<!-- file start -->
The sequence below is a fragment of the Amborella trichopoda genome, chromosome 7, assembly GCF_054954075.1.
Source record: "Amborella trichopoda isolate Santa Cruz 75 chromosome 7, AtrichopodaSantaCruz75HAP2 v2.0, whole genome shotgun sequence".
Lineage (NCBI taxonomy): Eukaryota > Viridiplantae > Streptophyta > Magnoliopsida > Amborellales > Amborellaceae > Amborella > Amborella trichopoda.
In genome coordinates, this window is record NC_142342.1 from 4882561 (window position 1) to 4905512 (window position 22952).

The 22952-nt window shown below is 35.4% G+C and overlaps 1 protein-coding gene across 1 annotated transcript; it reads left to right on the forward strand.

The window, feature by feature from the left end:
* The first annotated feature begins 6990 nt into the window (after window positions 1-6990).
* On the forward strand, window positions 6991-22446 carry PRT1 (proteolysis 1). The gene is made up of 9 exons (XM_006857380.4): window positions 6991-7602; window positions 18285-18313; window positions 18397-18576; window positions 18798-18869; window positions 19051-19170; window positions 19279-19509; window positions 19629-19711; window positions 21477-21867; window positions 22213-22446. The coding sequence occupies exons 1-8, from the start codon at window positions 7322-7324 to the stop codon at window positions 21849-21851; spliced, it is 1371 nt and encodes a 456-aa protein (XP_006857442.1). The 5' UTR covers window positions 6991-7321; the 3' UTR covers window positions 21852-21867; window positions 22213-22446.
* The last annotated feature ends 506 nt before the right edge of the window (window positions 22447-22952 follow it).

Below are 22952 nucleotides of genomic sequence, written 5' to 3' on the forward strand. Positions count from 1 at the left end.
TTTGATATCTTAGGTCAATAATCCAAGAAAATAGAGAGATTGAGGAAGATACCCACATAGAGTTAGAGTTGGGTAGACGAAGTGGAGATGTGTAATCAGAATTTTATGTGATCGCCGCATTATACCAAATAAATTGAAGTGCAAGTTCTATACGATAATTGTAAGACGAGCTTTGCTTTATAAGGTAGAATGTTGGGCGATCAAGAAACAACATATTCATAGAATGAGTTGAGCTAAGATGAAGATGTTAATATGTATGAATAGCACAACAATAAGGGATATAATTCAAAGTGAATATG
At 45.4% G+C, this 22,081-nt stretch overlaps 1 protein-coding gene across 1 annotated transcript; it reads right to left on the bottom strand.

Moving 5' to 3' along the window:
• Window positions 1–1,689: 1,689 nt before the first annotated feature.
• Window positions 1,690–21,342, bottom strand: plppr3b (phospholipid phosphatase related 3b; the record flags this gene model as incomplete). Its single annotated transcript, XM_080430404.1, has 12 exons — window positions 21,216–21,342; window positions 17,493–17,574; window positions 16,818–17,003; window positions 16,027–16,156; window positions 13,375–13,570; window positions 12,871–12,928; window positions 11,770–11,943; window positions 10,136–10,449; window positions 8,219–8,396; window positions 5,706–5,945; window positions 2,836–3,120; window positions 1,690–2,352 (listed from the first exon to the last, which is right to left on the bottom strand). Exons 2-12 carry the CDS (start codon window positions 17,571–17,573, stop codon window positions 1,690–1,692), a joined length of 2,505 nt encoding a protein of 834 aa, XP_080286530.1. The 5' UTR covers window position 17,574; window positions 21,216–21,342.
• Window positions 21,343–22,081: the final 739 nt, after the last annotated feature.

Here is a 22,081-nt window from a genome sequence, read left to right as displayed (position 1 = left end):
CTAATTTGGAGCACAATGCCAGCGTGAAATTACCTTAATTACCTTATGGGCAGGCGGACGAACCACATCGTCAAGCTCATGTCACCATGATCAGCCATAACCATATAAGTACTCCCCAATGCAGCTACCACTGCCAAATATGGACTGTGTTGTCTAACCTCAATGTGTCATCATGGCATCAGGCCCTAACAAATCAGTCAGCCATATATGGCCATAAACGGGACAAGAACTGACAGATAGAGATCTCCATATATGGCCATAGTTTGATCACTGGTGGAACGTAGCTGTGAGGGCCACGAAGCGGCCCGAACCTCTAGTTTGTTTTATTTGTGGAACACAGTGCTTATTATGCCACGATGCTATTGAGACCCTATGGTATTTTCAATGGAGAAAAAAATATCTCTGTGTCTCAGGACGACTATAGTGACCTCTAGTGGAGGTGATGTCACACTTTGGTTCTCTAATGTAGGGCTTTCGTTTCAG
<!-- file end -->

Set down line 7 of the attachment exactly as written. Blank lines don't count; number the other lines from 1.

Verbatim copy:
* The first annotated feature begins 6990 nt into the window (after window positions 1-6990).